Thirty years ago, Terrence Malick's magnificent debut film Badlands proved that with every bit of genius comes a bit of madness as well.
Reviewed by Eli Kooris, Fri., April 4, 2003
D: Terrence Malick; with Martin Sheen, Sissy Spacek, Warren Oates, Ramon Bieri, Alan Vint.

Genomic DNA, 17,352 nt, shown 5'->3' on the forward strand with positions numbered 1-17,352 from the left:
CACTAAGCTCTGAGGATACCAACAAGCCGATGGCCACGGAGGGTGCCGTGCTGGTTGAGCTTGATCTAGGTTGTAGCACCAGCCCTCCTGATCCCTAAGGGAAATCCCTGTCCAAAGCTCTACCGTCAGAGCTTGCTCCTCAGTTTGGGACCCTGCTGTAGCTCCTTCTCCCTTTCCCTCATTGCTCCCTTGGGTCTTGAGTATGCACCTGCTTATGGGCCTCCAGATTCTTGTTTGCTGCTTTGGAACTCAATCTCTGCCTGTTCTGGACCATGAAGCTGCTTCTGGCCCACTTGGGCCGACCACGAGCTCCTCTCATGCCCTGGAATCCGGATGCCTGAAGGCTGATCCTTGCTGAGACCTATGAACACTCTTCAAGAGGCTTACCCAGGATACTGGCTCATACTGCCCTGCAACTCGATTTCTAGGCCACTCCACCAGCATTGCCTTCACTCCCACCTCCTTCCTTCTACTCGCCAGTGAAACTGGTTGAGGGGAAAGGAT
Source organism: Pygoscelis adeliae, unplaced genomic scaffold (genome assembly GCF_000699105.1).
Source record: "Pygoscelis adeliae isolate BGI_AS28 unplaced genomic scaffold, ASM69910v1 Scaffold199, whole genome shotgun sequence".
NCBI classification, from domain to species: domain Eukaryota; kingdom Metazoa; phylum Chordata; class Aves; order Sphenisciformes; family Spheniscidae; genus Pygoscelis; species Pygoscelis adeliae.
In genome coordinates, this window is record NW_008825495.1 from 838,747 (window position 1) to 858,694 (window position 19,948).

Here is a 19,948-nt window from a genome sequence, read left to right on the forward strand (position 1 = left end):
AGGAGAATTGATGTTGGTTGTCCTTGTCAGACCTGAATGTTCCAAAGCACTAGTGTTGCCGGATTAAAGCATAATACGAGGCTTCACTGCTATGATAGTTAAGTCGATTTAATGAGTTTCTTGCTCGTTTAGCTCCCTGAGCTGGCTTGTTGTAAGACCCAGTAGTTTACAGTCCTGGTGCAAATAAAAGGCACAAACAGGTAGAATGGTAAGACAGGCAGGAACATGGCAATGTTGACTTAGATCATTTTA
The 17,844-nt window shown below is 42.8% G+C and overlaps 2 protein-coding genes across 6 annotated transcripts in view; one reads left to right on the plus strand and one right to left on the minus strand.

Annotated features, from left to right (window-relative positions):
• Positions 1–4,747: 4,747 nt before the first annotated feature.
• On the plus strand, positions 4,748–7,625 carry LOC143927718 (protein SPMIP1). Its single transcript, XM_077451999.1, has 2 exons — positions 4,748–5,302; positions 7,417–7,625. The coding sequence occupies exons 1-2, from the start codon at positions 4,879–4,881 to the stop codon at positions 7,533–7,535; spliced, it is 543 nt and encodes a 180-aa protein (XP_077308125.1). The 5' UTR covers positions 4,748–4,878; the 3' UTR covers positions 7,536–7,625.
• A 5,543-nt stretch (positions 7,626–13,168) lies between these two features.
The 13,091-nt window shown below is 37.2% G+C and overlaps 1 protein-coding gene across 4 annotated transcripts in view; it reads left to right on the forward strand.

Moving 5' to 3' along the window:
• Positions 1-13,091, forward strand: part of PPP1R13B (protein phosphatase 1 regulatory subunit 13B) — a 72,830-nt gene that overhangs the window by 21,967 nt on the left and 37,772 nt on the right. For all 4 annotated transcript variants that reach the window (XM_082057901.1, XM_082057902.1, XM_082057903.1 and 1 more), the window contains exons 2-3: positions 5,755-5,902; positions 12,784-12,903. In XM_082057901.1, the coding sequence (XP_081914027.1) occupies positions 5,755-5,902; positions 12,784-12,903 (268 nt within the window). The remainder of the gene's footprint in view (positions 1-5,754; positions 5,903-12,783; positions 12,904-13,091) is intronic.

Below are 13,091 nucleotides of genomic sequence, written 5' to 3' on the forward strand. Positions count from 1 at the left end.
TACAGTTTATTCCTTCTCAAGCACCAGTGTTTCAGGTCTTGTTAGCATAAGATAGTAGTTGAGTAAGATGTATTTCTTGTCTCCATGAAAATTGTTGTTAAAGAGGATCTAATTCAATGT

The life of 15-year-old Holly Sargis (Spacek) in the Fort Dupree, S.D., of 1959 is as bland as the sound of her voice-over narration. Her father (Oates) paints billboard advertisements and disapproves of Holly seeing boys, especially the young, handsome garbage collector named Kit Carruthers (Sheen), who has the look and swagger of the recently deceased James Dean. Yet, as most teenage girls tend to do, Holly goes against her father's wishes, and the young lovers' ardor swells to intense proportions. When Holly's father stands between her and her new flame, Kit promptly murders him -- just as coolly as he lights his unfiltered cigarettes. This ignites a brutal crime spree as the detached couple roams from the wastelands of South Dakota on into eastern Montana on a rampage that writer/director Terrence Malick based on the real life "Mad Dog Killings" of 1958, during which lovers Charles Starkweather and Caril Fugate indiscriminately killed 11 people. On the surface, the violence Kit enacts and Holly quietly observes seems just as aimless. Yet this is where Malick shows his true mastery of visual mood, in which the depiction of setting tends to dictate the actions of the characters (something even more apparent in his acclaimed latter films, Days of Heaven and The Thin Red Line). Every seemingly banal word spoken by Kit and Holly effects a certain philosophical resonance about the lost youth culture, an appropriate American topic 30 years ago, as the tides of the Sixties seemed to be receding. There have been a whole host of unspecified remakes of this film over the past three decades -- most notably the Quentin Tarantino-scribed True Romance, which takes a hipper, bloodier approach to the modern-day forms of Kit and Holly and their quest for the American Dream (even Erik Satie's delicate opening xylophone score is reworked by Hans Zimmer). Oddly, such a remake reflects the very haunting world Malick's Badlands seemed to predict, one buried in gloss, where art is only meant to help sell, where youth is desperate to be loved and turns violent toward anything that stands in its way.